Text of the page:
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What does an Electrician do?

Mary McMahon
Updated: Mar 02, 2024

An electrician specializes in the installation, operation, repair, and maintenance of electrical systems. These systems include wiring, circuit boards, and electronics. This profession is incredibly varied, and in some parts of the world it can pay very well, due to the three to five year training period required for an electrician to be successful. Consumers interact with the work of electricians every day in communities with electricity, and many people have a preferred electrician for electrical repair around homes and businesses.

Some people like to distinguish between an electrician and a lineman, depending on regional nomenclature. In this sense, an electrician works on internal wiring in homes and other buildings, while a lineman works on outside electrical lines and in power generation facilities. Due to the much higher currents involved in this work, being a lineman can be very dangerous, especially when linemen are sent out to respond to downed power lines and other emergencies which can occur in inclement weather.

When a structure is built, an electrician is an important part of the building team. He or she installs conduit in the walls as they are built for the purpose of running electrical wiring, and if built in heating and cooling systems are being installed, an electrician will also install vents and piping for these systems. As the house is finished, the electrician installs electrical sockets for the purpose of plugging in electrical equipment and installing light bulbs. Specialized circuits may also be installed for equipment which drains power, such as stoves and heaters.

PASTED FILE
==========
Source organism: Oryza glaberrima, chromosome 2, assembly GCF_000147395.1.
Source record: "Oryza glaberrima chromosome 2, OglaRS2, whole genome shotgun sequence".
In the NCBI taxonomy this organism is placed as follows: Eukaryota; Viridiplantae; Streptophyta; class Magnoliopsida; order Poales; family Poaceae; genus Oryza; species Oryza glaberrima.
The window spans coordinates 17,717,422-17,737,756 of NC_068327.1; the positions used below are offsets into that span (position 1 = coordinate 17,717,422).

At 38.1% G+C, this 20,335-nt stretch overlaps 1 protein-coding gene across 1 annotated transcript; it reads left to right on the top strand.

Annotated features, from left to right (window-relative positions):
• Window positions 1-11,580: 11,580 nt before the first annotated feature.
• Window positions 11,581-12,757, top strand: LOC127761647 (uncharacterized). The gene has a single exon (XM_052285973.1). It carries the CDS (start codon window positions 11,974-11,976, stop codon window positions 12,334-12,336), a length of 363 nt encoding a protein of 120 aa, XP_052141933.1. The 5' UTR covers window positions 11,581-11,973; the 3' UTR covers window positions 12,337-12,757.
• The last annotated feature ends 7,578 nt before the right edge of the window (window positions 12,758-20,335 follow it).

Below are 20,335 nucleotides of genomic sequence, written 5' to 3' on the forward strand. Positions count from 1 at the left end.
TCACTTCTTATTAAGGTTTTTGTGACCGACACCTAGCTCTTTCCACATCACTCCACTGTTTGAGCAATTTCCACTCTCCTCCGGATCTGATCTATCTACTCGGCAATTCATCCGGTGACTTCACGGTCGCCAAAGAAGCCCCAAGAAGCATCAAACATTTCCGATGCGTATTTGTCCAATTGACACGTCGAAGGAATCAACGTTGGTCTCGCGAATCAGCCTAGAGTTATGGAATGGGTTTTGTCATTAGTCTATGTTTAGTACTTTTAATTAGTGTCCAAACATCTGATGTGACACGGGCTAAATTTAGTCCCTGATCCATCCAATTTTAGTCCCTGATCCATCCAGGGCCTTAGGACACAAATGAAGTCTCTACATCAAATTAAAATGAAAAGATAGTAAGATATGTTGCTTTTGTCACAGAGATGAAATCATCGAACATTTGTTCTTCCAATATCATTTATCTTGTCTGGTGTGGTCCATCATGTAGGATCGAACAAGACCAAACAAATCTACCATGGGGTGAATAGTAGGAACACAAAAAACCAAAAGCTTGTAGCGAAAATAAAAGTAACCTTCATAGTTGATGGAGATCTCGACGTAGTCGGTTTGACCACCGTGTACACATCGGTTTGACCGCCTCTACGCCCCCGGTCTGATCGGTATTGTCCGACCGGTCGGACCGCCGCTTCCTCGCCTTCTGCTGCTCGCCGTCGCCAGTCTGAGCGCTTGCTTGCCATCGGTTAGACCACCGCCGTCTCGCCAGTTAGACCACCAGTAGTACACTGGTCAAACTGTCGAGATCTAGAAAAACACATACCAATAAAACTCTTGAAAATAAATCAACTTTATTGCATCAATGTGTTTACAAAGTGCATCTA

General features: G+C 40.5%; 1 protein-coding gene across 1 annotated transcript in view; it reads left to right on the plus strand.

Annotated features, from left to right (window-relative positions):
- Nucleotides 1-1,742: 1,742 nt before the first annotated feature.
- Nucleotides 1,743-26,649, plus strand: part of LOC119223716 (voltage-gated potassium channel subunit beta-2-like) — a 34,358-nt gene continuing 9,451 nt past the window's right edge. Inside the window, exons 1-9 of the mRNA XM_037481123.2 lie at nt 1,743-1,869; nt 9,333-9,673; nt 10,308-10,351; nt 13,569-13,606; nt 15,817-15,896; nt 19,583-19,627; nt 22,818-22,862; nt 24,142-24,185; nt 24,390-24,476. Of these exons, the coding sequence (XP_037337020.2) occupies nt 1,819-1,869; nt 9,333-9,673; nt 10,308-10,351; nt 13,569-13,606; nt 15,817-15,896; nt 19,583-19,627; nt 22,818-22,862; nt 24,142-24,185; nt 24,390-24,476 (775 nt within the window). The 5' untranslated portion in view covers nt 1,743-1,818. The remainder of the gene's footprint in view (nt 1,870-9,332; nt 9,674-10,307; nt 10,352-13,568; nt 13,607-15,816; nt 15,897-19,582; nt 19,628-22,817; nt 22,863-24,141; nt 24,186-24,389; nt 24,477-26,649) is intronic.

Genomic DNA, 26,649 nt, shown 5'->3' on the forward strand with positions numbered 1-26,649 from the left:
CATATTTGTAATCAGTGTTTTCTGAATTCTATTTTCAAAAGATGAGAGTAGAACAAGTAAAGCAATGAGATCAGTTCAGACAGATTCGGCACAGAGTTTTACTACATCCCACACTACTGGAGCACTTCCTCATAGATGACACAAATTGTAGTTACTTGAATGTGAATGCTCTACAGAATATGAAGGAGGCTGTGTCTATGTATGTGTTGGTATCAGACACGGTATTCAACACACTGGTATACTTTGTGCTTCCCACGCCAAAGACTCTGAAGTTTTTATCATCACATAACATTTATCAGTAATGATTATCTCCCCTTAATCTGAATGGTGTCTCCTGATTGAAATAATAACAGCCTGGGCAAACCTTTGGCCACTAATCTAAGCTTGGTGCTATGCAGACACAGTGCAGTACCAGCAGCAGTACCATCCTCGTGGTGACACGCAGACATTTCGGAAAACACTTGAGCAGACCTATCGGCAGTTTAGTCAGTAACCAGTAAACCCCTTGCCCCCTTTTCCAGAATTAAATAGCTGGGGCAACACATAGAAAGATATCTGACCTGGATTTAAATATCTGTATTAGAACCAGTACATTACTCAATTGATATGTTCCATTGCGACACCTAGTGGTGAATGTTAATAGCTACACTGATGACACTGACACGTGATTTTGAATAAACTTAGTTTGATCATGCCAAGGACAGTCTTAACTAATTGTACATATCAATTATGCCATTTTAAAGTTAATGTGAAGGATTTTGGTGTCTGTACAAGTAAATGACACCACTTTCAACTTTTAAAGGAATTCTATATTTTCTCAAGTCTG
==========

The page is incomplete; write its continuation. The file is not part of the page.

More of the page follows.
Electricians may also install complex electrical equipment, and they are familiar with the operation of electronics and the various tools of their trade, from breaker boxes to voltage meters. Maintenance and repair services are also offered by professional electricians, ranging from troubleshooting malfunctioning electric stoves to replacing aged wiring. Many electricians work as freelancers, carrying their equipment with them in vans or trucks and traveling to sites as needed.

Someone who wants to become an electrician should plan on going to trade school or serving a professional apprenticeship. During apprenticeship, he or she will learn about how to safely handle electricity and how to install electrical components. Training also includes familiarization with prevailing local codes, and a mentor may also offer training in dealing with various other professional trades in the capacity of an electrician. Once training is complete, a journeyman electrician can pursue professional certification or licensing, if required in his or her region.

Practical Adult Insights is dedicated to providing accurate and trustworthy information. We carefully select reputable sources and employ a rigorous fact-checking process to maintain the highest standards. To learn more about our commitment to accuracy, read our editorial process.
Mary McMahon
By Mary McMahon

Ever since she began contributing to the site several years ago, Mary has embraced the exciting challenge of being a Practical Adult Insights researcher and writer. Mary has a liberal arts degree from Goddard College and spends her free time reading, cooking, and exploring the great outdoors.

Discussion Comments